Archive for September 18th, 2010

Pakistan’s Strange Response Towards Indian Aid offer

by Omer Farooq Khan for The Times of India

The worst floods in Pakistan’s history provided a good opportunity for both the South Asian nations to come closer. Accepting Indian aid offers half-heartedly and that too after US insistence, Pakistan has given an impression that it is convinced that its policy on India cannot change.

Pakistan’s initial response to the Indian offer of five million dollars was a positive one but then it was unsure how to respond. It took several days for Pakistan to finally accept the offer, saying that the aid had to come through the UN. Now, a total of $25 million Indian assistance for flood relief efforts in Pakistan has to be spent by the UN.

Pakistan’s foreign minister Shah Mehmood Qureshi had said that the delay was due to the sensitivities involved in the relationship with India. Even, a section of policymakers, conspiracy theorists in media and some India-centric elements within the Pakistani establishment blamed India for opening floodgates of its dam to inundate Pakistan’s cities and towns. While building public opinion, they did not care that their contention was technically wrong. The fact is that the rivers that caused destruction in Pakistan do not originate in India.

Some defence analysts argue that Pakistan’s strange response towards India’s aid offer was meant not to get obliged. “Pakistan reacted politically towards Indian humanitarian gesture. The destruction is so colossal that petty politics must be avoided. Pakistan asks for help and when it is offered by a neighbour, its ego comes its way. The main hurdle was that Pakistan did not want to be obliged,” argues defence analyst General Talat Masood.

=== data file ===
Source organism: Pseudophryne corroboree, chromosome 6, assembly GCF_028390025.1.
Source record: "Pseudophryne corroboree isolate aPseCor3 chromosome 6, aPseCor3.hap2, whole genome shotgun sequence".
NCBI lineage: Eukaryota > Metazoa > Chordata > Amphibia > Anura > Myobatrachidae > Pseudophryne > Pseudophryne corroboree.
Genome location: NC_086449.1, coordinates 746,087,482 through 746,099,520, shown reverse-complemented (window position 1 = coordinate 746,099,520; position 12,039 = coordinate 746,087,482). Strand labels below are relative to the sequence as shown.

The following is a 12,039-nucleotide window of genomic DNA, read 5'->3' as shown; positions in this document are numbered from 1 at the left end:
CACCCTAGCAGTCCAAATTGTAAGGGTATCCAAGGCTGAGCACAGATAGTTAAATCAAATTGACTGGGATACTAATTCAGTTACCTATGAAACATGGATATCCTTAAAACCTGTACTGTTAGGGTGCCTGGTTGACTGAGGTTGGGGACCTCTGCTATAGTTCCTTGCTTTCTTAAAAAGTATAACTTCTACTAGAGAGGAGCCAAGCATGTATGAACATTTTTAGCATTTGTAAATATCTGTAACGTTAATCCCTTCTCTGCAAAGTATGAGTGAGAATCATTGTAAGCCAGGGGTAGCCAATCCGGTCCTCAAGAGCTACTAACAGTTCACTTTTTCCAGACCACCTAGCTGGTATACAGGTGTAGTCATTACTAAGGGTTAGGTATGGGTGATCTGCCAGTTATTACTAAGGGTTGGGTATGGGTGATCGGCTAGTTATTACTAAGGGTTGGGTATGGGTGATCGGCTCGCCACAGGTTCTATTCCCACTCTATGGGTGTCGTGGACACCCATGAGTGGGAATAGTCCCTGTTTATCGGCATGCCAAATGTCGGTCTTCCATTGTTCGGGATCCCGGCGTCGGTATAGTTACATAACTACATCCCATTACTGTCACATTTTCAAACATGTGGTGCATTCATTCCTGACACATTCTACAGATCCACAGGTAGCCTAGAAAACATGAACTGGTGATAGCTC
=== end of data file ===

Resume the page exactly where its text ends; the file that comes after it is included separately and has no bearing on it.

Kamran Shafi, Dawn’s columnist says that Indian-centric approach within the security establishment and intelligence agencies was the main predicament that the government accepted Indian offer half heartedly. “Values and wisdom demand that politics must be kept aside at time of tragedy. Pakistan needed to have warmly welcomed neighbour’s goodwill gesture.”

India and Pakistan have made major efforts in recent months to build confidence in their relations, which were badly strained by the Mumbai 2008 terror attacks that India blamed on militants from Pakistan. If Indian civil society, volunteers and NGO’s were allowed to do relief work in the flood affected areas, this could have been an ideal confidence building measure in the relations of the two countries.

Certainly, it would have served the spirit of Thimphu where Pakistani PM Yusuf Raza Gilani and his Indian counterpart Manmohan Singh tasked their top diplomats to create CBMs. An opportunity is still not lost if governments, media and civil societies in both the countries come forward and create enough space to use this calamity into an opportunity.